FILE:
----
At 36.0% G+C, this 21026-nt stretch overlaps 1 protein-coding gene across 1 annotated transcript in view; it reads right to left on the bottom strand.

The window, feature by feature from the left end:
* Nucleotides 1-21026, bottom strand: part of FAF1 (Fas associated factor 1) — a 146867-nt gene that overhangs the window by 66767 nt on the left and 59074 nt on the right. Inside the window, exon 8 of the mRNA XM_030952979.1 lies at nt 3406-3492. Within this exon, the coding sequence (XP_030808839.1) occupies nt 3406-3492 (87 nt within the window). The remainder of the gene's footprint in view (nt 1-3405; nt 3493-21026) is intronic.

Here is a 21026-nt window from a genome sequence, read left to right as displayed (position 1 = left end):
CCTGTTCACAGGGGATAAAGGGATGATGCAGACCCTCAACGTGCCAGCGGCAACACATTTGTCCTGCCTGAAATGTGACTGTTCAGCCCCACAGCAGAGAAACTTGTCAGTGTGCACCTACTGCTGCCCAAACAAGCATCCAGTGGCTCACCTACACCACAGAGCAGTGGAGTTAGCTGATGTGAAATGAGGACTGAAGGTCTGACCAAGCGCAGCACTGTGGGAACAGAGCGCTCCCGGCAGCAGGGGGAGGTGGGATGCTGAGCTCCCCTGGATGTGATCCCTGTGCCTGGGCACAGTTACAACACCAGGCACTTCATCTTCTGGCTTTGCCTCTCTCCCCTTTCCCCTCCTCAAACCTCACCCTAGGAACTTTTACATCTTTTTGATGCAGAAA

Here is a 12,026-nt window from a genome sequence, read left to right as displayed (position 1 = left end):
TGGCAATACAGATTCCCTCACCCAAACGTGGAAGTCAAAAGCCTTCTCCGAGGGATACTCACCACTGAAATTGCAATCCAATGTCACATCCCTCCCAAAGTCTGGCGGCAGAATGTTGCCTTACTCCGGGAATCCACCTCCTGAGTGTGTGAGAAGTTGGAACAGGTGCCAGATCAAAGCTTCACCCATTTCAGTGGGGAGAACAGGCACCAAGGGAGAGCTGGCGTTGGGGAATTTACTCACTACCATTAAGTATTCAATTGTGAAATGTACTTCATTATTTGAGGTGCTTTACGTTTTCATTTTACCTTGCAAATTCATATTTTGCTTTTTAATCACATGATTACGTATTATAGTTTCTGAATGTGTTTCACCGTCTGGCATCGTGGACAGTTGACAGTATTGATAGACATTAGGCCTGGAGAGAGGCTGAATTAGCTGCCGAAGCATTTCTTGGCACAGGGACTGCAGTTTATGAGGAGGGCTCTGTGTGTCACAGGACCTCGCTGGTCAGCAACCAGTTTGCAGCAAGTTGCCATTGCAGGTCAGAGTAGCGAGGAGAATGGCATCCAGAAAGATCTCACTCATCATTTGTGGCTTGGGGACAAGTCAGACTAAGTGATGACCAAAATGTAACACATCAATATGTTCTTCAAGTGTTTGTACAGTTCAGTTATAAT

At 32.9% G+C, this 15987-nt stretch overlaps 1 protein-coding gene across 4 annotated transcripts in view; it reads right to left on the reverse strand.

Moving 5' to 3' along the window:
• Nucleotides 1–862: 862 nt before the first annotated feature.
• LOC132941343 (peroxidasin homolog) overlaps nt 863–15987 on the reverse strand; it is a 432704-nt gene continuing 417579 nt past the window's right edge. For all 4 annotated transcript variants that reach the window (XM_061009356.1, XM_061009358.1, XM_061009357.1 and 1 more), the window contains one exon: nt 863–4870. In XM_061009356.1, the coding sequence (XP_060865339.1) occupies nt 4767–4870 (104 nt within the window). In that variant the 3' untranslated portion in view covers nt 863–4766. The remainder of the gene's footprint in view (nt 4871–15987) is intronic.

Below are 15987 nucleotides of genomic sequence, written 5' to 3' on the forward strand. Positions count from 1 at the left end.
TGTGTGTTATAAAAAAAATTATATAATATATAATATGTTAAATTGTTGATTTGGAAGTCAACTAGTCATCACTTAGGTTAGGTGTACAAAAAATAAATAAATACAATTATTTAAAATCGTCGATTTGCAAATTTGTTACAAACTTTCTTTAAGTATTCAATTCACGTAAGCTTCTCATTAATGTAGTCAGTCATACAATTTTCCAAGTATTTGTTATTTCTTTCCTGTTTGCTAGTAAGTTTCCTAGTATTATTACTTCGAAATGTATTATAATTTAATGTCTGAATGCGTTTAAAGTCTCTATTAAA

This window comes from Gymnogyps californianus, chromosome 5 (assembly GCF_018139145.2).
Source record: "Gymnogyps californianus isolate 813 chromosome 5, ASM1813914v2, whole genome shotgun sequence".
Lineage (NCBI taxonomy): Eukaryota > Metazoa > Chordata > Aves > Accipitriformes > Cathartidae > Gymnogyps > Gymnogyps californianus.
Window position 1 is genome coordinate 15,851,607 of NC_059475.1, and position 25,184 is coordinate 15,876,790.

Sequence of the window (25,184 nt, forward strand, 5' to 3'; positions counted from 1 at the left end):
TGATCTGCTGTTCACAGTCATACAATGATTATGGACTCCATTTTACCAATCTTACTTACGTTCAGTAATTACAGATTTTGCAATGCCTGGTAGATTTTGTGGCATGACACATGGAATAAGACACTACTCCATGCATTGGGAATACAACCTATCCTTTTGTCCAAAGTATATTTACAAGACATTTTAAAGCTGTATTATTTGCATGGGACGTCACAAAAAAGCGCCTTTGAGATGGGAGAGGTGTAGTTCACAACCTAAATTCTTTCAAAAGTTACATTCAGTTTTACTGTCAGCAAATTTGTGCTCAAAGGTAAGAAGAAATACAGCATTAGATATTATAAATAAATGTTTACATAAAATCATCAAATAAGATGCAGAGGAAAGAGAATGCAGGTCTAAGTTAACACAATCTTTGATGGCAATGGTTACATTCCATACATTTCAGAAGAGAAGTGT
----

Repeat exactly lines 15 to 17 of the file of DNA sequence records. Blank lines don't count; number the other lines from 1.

Source record: "Gymnogyps californianus isolate 813 chromosome 5, ASM1813914v2, whole genome shotgun sequence".
Lineage (NCBI taxonomy): Eukaryota > Metazoa > Chordata > Aves > Accipitriformes > Cathartidae > Gymnogyps > Gymnogyps californianus.
Window position 1 is genome coordinate 15,851,607 of NC_059475.1, and position 25,184 is coordinate 15,876,790.